Dr. Heather Yates

School of Science, Engineering and Environment

Photo of Dr. Heather Yates

Contact Details

Newton Building: 267

Please email me for an appointment

ORCID

Current positions

Reader in Physics

Biography

I completed my PhD (Deposition of II-VI semiconductor thin films) at UMIST (1989) where I was one of the first to achieve room temperature blue luminescence of ZnSe1-y Sy based devices.  Since then I have focussed on deposition of thin coatings for a wide range of applications all based on Chemical Vapour Deposition (CVD). These have included the first reported inverse opal systems based on InP and GaP, self-clean, conductive and anti-microbial surfaces. In 1995 I moved to the University of Salford initially as a researcher, becoming a lecturer in 2009 and then appointed as a Reader in 2017.

Over the years I have actively participated and obtained external grant funding, from particularly EU programs to research topics including photonic materials, energy related materials (solar cells, energy save glazing) and infection control coatings.

Areas of research

Energy, PV, Biocidal, CVD, Thin film coatings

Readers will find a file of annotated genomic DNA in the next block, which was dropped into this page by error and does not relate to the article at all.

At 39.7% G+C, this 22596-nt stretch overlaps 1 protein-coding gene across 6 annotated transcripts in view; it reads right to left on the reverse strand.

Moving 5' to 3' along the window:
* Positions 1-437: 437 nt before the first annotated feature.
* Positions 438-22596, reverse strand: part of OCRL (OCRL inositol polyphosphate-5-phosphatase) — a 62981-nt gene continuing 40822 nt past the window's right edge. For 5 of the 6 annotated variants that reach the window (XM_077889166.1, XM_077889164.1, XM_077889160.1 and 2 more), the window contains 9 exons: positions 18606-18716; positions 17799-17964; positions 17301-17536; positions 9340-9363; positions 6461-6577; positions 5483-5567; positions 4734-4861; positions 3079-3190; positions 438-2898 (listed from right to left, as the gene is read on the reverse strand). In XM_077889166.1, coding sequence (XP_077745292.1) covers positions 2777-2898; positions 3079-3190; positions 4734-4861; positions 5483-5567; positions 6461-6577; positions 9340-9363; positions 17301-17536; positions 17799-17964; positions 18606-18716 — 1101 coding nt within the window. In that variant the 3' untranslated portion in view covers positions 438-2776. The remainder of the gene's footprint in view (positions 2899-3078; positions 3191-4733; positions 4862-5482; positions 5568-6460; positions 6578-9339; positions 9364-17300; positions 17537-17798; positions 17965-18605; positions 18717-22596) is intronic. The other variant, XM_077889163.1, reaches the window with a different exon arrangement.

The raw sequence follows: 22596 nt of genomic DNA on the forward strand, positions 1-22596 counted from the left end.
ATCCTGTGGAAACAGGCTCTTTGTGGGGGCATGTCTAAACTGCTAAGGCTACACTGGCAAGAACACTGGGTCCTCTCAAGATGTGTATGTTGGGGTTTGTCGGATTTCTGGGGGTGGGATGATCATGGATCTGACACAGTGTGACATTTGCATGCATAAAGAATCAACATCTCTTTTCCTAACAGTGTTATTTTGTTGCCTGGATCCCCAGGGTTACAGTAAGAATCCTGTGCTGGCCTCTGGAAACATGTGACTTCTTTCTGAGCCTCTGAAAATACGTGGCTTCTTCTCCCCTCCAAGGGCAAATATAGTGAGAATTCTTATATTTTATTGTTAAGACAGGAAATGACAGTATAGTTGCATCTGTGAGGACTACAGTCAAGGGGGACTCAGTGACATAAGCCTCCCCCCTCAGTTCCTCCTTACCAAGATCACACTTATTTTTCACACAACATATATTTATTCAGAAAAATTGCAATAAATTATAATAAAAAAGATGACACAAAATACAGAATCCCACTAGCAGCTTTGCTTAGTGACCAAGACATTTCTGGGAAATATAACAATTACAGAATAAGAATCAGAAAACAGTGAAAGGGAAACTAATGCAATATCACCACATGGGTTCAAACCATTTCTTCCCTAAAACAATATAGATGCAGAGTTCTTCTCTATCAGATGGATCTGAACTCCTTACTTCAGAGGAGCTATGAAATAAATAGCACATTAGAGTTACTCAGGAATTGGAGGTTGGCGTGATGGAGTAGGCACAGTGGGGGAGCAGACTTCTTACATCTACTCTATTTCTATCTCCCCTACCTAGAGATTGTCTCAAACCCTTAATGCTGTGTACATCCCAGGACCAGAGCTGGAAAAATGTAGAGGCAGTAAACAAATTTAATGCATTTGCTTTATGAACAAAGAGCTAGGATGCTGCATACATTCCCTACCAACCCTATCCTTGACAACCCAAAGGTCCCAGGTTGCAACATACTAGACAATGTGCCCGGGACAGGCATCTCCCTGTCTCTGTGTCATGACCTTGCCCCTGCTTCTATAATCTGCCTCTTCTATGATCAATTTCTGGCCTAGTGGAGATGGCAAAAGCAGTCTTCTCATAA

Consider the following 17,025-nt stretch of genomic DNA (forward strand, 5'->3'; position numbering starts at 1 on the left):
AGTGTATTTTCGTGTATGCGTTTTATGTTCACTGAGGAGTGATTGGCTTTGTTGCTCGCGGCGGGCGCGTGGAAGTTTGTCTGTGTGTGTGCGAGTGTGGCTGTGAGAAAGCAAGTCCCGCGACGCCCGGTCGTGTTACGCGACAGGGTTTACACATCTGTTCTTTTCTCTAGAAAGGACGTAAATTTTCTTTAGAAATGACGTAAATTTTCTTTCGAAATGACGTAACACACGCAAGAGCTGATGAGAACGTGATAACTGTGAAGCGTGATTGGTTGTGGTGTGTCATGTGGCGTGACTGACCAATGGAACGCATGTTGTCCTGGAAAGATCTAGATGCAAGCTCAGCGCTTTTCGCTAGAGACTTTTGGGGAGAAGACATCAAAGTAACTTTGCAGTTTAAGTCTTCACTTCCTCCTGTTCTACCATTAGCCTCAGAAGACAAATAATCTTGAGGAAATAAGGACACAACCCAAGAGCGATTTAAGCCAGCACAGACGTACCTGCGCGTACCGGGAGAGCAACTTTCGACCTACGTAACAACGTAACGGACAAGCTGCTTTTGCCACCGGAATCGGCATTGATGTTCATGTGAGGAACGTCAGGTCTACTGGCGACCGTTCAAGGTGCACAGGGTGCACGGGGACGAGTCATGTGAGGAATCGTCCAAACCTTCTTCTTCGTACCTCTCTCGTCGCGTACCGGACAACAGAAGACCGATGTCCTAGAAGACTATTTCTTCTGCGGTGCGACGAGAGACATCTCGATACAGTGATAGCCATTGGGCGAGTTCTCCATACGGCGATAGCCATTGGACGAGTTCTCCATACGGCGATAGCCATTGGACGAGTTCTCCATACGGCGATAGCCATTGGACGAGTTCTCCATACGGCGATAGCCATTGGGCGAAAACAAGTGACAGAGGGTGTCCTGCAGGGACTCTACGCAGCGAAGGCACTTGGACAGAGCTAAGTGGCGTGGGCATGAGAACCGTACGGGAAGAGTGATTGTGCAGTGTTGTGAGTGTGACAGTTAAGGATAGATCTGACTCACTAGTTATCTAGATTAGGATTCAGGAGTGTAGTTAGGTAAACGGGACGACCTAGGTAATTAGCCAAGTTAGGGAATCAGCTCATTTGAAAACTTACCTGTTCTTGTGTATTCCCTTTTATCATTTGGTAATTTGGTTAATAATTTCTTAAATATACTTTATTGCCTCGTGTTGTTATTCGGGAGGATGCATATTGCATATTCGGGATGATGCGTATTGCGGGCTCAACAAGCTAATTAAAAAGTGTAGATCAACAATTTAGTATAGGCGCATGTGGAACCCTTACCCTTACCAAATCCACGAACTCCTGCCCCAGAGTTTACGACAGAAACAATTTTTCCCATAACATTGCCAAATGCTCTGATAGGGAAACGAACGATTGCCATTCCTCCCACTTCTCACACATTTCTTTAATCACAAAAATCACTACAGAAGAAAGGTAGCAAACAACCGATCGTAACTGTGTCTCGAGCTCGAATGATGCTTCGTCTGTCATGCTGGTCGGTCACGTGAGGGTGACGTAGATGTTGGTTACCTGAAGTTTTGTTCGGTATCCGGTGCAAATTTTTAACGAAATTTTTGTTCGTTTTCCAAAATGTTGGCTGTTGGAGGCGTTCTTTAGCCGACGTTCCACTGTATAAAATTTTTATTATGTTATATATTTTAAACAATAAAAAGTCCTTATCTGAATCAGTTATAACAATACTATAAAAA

Teaching

Teaching

Lecture Courses

Level 7, MPhys Thin Films and Materials Characterisation

Level 7, MPhys Research Methods

Level 4, Physics Laboratory

Level 3, Foundation Physics A

 

Project Supervision

BSc Level 6

MPhys Level 6, 7

MSc/PhD

 

Tutoring

Personal tutor to Level 3 students

Research Interests

Research Interests

My research is based on atmospheric pressure thin film deposition via Chemical Vapour Deposition. The coaters employ thermal, flame and plasma technologies, and multiple precursor delivery technologies including flash evaporation and aerosol.  These are all capable of scale-up and integration into industrial in-line processes.  They are used for producing tailored thin film coatings on a range of materials with added value functional properties. Materials such as glass, metal and depending on the exact process low melting point plastics can be coated. 

CVD technology can be adapted to meet a range of nanostructured coating and surface structures that include abrasion resistant, biocidal, conductive, anti-reflection, thermochromic and hydrophobic materials. There are wide ranging uses of these films from solar cells, energy save window glazing to anti-microbial surfaces. 

Qualifications and Memberships

Qualifications 

  • 1985 BSc (Hons) chemistry (University of Durham).
  • 1989 PhD Preparation of II-VI semiconductors by MOCVD (UMIST).

Memberships

  • 1997 Member CPhys MInstP (Institute of Physics)
  • Salford Innovation Research Centre
  • Salford Anti-Microbial Resistance Network